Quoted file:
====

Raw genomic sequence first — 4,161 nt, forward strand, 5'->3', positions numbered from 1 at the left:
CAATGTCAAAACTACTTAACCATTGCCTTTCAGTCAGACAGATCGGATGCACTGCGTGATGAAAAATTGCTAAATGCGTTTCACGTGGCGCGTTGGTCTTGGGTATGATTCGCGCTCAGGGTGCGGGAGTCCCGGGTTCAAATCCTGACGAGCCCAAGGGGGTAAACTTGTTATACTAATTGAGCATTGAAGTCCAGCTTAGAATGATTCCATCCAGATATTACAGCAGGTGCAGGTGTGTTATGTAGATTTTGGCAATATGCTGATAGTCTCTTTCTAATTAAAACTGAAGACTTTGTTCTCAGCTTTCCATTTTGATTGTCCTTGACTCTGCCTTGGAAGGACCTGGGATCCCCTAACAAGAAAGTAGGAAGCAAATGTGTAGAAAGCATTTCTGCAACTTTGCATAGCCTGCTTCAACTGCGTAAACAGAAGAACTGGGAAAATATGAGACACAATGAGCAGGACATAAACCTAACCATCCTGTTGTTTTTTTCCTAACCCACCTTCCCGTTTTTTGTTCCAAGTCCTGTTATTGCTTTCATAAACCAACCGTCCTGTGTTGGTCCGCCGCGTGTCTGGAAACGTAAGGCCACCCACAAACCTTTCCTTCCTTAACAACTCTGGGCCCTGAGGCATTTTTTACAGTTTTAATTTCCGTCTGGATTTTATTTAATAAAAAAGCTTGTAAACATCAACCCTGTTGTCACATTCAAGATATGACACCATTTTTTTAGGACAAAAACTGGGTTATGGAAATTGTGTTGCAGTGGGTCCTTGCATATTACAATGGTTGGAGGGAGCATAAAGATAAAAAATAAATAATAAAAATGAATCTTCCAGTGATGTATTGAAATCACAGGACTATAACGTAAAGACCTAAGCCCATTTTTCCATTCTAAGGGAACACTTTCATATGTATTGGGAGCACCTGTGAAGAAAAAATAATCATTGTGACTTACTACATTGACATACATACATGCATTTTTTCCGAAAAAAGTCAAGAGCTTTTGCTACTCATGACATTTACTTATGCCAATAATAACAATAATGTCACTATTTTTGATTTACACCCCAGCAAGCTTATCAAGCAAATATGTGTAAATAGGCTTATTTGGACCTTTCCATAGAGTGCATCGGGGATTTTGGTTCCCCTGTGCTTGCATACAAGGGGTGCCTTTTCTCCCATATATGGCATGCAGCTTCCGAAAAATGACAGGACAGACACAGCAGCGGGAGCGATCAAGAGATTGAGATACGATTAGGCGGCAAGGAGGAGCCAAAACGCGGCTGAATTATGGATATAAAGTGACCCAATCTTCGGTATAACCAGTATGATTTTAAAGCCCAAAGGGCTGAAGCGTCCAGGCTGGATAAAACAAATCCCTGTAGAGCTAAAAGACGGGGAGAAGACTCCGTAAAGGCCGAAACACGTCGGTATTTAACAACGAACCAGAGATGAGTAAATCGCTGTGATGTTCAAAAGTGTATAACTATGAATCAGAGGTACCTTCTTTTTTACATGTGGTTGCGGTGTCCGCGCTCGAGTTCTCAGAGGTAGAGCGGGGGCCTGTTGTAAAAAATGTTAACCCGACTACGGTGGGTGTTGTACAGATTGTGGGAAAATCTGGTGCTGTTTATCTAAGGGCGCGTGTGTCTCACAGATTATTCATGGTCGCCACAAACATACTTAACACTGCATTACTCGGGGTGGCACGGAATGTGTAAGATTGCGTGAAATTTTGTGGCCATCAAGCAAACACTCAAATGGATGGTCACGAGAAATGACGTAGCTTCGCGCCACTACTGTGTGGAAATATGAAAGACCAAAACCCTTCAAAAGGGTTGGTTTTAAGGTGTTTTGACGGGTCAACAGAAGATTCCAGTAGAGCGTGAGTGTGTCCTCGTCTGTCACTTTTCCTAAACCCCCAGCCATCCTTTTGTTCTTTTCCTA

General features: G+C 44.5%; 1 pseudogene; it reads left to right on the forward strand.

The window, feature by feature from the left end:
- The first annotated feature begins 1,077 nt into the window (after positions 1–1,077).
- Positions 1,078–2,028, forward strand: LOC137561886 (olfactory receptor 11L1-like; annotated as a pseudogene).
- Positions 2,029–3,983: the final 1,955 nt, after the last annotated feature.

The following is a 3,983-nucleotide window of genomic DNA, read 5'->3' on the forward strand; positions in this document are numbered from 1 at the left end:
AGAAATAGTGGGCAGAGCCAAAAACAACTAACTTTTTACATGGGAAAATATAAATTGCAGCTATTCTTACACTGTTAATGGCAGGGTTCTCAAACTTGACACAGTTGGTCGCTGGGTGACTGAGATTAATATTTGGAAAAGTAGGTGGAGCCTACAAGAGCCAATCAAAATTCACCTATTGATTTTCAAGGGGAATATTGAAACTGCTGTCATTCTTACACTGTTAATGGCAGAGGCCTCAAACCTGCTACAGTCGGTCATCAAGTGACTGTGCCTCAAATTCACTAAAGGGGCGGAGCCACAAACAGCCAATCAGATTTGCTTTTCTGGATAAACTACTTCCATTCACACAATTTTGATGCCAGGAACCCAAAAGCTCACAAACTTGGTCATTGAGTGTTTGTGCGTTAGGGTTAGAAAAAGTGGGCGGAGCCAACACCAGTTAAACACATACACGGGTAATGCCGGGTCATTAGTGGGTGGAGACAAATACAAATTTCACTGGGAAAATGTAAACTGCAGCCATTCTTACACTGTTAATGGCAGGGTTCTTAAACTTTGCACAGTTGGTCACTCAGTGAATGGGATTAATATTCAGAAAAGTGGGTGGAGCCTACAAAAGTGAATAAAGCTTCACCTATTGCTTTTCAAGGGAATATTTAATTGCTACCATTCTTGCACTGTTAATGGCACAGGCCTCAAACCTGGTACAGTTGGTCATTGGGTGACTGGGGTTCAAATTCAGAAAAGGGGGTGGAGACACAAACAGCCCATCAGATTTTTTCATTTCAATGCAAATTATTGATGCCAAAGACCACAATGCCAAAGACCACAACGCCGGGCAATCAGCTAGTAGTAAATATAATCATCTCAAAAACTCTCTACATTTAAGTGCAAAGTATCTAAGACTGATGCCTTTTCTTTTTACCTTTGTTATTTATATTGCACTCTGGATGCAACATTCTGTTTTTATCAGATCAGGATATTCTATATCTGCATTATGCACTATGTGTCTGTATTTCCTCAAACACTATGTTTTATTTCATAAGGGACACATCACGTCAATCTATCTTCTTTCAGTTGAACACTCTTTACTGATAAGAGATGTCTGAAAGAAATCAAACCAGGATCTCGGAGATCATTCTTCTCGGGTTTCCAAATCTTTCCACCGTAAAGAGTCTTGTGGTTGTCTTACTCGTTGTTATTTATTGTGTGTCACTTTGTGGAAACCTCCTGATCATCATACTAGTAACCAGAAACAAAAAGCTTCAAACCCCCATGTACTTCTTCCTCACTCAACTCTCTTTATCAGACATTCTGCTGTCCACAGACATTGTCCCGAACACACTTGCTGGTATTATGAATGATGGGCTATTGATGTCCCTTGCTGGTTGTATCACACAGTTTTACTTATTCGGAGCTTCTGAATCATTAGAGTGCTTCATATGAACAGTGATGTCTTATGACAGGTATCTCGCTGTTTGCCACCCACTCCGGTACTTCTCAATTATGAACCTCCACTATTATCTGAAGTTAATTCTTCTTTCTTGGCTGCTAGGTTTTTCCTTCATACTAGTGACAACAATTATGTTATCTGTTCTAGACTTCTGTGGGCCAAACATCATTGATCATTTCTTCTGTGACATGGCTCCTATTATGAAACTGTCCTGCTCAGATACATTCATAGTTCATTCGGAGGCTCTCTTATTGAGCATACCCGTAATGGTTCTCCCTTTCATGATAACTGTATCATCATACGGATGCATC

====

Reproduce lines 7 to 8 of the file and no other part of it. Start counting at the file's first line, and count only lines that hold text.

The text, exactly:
- Positions 2,029–3,983: the final 1,955 nt, after the last annotated feature.

The following is a 3,983-nucleotide window of genomic DNA, read 5'->3' on the forward strand; positions in this document are numbered from 1 at the left end: